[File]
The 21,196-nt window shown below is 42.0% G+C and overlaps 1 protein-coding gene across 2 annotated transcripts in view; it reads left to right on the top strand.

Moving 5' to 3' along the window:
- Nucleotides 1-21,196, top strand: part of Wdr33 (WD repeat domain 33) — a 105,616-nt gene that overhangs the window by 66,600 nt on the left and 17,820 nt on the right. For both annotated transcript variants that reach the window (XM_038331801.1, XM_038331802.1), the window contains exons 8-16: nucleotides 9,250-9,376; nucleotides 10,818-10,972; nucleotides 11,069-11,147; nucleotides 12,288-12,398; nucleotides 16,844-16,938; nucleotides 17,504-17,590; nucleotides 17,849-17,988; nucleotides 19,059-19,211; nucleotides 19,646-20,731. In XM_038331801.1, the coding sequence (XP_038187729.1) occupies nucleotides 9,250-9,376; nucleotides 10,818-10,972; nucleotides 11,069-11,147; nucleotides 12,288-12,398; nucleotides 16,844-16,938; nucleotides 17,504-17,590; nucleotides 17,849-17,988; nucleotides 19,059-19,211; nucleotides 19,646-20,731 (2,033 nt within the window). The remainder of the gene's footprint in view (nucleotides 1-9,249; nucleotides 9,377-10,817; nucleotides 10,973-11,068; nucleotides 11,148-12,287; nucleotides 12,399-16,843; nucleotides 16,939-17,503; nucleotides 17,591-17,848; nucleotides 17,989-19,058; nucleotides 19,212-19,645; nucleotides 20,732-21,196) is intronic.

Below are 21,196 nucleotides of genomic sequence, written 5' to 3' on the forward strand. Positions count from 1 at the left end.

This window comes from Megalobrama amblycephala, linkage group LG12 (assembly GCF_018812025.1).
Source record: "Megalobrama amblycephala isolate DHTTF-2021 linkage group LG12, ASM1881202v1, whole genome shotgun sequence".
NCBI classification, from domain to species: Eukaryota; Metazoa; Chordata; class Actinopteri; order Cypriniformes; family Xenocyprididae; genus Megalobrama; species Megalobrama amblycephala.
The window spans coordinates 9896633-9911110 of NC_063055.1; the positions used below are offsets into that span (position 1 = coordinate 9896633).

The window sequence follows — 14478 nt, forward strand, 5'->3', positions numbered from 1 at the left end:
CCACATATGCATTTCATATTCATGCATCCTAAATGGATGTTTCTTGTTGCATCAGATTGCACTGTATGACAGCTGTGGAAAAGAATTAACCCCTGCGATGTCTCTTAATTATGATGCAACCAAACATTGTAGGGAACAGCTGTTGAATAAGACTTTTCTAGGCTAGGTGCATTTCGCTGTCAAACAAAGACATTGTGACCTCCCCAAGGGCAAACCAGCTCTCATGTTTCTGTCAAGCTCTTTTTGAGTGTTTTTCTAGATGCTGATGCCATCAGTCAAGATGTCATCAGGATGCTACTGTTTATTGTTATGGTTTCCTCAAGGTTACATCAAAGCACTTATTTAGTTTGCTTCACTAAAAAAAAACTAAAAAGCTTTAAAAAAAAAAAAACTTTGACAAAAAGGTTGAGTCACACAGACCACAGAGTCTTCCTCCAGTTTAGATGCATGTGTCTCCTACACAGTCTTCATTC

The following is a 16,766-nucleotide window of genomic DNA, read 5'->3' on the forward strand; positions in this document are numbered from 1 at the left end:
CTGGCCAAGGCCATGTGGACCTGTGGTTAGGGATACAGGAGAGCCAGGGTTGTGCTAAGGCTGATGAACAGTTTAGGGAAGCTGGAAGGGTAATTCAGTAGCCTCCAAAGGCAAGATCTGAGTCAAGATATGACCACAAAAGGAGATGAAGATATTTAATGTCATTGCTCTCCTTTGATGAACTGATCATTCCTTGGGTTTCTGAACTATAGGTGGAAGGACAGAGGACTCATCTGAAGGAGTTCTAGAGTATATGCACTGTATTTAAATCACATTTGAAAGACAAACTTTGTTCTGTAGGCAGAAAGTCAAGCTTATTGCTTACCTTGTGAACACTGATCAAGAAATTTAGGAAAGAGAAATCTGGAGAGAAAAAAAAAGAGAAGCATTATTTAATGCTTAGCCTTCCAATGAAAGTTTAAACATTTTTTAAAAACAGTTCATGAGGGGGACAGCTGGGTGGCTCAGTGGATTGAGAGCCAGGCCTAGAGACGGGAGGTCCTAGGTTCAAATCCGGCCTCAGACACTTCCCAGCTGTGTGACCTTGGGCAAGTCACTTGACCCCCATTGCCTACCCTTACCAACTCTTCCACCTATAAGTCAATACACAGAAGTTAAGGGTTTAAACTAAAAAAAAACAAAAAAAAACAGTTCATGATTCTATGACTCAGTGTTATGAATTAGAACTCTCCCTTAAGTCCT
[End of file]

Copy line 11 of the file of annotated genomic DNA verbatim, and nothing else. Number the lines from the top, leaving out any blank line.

The following is a 16,766-nucleotide window of genomic DNA, read 5'->3' on the forward strand; positions in this document are numbered from 1 at the left end: